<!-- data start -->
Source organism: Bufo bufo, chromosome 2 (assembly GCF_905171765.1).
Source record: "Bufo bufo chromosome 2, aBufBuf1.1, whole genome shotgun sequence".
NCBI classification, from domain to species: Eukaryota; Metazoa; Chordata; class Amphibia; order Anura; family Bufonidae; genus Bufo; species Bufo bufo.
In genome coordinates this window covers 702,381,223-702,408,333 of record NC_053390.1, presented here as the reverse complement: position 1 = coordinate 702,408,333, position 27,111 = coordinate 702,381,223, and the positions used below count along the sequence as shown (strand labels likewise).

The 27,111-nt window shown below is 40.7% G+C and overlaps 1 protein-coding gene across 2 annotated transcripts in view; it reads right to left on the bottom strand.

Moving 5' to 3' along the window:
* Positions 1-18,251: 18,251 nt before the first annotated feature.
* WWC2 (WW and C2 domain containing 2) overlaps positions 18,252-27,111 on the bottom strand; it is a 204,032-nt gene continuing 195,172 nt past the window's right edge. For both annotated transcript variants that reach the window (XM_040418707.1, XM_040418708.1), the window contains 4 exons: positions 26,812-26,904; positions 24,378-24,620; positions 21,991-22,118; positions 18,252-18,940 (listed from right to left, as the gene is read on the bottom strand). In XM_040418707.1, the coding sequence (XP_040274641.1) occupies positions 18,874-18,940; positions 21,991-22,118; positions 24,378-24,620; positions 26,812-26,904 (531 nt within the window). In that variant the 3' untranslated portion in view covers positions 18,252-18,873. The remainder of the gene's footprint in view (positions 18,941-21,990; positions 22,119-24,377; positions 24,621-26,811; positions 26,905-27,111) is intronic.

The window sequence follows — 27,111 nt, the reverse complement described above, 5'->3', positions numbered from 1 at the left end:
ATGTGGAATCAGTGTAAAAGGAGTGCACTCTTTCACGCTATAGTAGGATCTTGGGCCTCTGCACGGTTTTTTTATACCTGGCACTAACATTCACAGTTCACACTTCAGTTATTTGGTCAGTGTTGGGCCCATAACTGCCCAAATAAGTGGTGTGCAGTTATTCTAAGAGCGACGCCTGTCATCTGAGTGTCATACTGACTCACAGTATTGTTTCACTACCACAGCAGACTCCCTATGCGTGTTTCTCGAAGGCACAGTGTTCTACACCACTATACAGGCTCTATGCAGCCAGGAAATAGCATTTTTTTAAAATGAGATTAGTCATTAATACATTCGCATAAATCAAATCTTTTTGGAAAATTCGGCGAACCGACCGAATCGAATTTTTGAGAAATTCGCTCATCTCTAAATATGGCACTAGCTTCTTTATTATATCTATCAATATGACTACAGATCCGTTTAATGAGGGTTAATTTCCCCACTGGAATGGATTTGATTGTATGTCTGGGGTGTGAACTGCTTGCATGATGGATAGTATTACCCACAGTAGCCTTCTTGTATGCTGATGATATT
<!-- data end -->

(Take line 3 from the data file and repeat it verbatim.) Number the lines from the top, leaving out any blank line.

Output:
NCBI classification, from domain to species: Eukaryota; Metazoa; Chordata; class Amphibia; order Anura; family Bufonidae; genus Bufo; species Bufo bufo.